Large trades outside the market mean??

Discussion in 'Trading' started by davez, Jan 28, 2004.

  1. davez


    I am trying to understand what might be happening when I see large block trades (10,000+ shares) occurring outside the market.

    I see these most readily in Time and Sales and in tick charts. Sometimes they result in long wick candles in 1 and 5 minute charts.

    As an example, say the market is moving down from a high of $48 (10 minutes ago), and is presently still moving strongly down thru $47.50. Often I'll see large block trades at say $47.80, (where the market was 5 minutes ago) occurring now

    Is this a trade that did occur 5 minutes ago, and is only now appearing? I think MM's can arrange large trades directly, and have some limited time to report such trades? In this example, would you consider this bullish or bearish?

    Or could this be a trade that did actually just occur? If so, could this be a broker who wants to sell off his shares, and is hitting stops posted by traders who are Short. Would this be legal... is it done? This would certainly be bearish, if so.

    This is not simply a big buyer, willing to pay up $.30, otherwise I'd see this in Level 2 and in Time and Sales, I think.

    I'd appreciate any insights into what these out-of-market trades could be

  2. vorzo


    Thank you for bringing this up, I've noticed these block trades outside the market and was wondering what they were.

    The behavior of the respective stock after they occur:
    - below the bid they tend to be bullish in the short term
    - above the ask they tend to be bearish in the short term

    Which led me to believe that they are trades between MMs reported late (you would expect the opposite influence if they were current trades). I haven't quantified the effect on stock price but it has been pretty reliable.

    Other insights are appreciated.
  3. Mecro


    It's just institutional desks exchanging blocks between themselves. Most of the time, they want it printed within the market so thats why you see these blocks go off. They call up the MM/specialist and tell him that we have this exchange at this price, can you please print it in the market.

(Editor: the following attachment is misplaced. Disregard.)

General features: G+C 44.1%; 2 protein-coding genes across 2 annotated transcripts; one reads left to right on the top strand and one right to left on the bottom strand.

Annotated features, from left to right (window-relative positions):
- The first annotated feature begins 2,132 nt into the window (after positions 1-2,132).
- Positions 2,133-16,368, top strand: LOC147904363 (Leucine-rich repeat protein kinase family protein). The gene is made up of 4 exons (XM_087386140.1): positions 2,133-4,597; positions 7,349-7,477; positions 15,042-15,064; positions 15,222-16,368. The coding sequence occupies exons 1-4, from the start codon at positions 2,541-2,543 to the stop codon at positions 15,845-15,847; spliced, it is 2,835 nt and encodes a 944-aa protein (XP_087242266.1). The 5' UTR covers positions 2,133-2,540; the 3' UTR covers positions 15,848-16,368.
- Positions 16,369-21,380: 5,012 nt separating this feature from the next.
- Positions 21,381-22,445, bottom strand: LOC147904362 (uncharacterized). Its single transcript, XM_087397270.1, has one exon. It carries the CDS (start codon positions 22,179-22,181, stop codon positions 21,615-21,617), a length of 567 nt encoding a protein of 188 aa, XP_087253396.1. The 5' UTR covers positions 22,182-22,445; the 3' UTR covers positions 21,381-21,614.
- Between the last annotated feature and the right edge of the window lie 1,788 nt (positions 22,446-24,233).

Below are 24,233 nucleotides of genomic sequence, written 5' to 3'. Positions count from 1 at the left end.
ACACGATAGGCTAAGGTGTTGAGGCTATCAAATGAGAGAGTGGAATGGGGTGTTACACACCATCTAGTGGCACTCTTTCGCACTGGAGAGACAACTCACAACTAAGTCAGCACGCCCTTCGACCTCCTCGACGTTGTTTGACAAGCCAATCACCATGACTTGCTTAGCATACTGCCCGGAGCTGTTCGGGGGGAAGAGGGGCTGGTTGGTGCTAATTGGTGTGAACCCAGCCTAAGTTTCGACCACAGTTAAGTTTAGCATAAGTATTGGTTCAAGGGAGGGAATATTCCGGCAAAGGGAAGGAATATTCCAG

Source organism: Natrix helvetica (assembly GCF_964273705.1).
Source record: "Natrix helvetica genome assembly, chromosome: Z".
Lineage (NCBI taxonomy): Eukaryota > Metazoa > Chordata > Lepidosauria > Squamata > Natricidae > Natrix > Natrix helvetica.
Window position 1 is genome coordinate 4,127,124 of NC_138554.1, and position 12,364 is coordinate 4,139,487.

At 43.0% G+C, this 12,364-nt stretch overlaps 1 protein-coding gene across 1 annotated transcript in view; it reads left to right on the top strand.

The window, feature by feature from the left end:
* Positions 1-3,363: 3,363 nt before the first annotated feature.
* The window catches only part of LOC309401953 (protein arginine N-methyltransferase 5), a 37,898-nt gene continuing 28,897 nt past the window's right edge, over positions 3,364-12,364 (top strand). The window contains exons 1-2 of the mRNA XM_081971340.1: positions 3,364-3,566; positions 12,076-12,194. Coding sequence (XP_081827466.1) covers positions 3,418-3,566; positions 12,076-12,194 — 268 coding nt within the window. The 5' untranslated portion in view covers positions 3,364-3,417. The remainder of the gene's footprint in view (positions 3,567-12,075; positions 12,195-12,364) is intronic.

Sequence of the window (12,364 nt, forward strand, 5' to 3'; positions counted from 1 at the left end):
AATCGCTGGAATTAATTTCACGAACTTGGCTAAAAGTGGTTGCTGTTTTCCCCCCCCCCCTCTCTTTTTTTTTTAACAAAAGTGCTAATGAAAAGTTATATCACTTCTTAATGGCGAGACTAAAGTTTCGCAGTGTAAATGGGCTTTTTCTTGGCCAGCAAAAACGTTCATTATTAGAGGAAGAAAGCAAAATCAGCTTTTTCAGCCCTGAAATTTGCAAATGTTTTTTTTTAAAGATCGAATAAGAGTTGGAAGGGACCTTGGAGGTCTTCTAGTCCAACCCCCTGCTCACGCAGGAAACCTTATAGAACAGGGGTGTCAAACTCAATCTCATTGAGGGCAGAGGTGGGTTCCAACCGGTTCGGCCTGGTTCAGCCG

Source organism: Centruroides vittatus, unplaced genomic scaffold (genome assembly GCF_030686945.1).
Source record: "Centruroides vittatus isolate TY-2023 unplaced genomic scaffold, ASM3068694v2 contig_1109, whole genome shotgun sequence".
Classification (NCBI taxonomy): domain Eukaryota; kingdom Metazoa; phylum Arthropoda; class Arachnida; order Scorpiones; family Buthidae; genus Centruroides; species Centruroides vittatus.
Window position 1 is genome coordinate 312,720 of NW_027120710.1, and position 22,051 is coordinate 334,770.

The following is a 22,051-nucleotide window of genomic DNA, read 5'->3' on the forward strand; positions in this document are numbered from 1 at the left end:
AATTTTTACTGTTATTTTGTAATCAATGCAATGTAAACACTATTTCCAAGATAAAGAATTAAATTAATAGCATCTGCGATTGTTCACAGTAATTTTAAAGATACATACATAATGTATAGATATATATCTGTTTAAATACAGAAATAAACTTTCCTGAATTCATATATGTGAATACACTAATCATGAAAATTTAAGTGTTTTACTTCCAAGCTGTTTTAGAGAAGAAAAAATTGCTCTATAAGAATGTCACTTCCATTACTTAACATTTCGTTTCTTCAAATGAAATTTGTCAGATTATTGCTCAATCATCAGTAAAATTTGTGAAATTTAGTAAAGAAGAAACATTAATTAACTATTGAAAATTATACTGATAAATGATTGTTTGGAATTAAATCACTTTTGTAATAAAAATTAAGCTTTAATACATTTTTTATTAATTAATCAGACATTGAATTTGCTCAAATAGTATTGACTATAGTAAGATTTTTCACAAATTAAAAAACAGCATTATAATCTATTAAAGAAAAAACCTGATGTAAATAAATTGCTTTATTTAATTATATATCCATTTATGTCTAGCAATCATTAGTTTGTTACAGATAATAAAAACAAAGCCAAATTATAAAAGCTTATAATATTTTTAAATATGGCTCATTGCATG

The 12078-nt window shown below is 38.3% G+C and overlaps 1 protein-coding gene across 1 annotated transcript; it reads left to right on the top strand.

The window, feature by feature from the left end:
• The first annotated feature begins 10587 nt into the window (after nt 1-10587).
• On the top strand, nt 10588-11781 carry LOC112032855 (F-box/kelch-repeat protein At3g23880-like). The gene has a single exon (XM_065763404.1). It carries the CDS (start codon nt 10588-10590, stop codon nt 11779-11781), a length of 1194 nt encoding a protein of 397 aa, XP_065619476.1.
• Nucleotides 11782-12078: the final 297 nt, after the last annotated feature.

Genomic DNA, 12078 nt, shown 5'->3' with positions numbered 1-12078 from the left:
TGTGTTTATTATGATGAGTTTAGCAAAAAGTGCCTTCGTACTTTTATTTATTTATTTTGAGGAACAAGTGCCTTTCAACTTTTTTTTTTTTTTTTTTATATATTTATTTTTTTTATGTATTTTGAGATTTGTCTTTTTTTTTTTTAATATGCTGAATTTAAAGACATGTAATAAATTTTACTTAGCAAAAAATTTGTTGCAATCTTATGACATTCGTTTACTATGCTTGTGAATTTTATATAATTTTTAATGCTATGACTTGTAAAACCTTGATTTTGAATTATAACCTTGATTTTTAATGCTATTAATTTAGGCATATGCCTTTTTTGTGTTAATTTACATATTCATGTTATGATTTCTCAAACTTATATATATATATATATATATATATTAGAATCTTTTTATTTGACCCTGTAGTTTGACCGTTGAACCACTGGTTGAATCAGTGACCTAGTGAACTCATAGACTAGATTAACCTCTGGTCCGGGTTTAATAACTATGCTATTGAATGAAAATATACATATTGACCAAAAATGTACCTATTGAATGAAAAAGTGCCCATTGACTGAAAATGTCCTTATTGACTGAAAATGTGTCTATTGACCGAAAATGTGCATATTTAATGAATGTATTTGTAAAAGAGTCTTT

4. davez


    Mecro, thanks for the response
    Your answer suggests that reporting their trade is optional (and therefore there is no maximum time before it must be reported)? If optional, why would they choose (or not) to print the trade?

    By saying "Its just insitutional desks...." it doesn't sound significant. Yet these large trades often result in large volume in 1 and 5 minute charts. Theory is that price moves with large volume can be expected to continue in the same direction, at least in the short term. If you saw such block trades below the current market (during a rally) or above the market (during a selloff), would you consider them bullish and bearish, respectively?

  5. davez


    Hi Vorzo, thanks for your response.

    My initial thoughts (with the clarification of market direction) agreed with yours:

    1. when they occur below the bid (in a rising market), its bullish, and
    2. when they occur above the ask (in a falling market), its bearish

    This seemed right to me for two reasons
    a) the price movement is being supported by volume
    b) the out of market trade results in a candle with a large trailing wick.

    But that assumes they are late reported trades. And if so, I guess one side of the large trade wasn't quite the 'smart' money.

    But what if they are current trades? in which case you said you would expect the opposite influence i.e. a reversal in a rising market. I would agree with you if, in a rising market, a large trade occurred at a lower price and I saw a string of sales in T&S, and a large drop in bids in Level 2 - that would signal a reversal. Buy often the above doesn't occur - the big trade just appears out of nowhere, and the inside market does not change. So how has this current trade occurred then?

    Would an MM that wanted to sell 20,000 shares, and saw 20,000 shares at 7 price levels below the market pass over the better bids, just to get the size? I guess they could route an order to achieve that in real time. But you or I, looking at T&S would have no way of knowing if that was a real time or a late reported order. An who of these two big players is the smarter - is this a bearish or bulllish signal?

    The only other real time situation I can think of is if, in a rising market, a broker wants to make a large buy, and is taking out the stops on his books. I think that is not legal, so maybe it is only conspiracy theorists that say this happens? If it does, that would be bullish.

    So we have no way of knowing if the large trade is late or current, and if current, it could be bullish or bearish. So I'm still not sure how to interpret these large trades. I guess as a minimum it alerts you that something is happening.

    Further thoughts would be welcome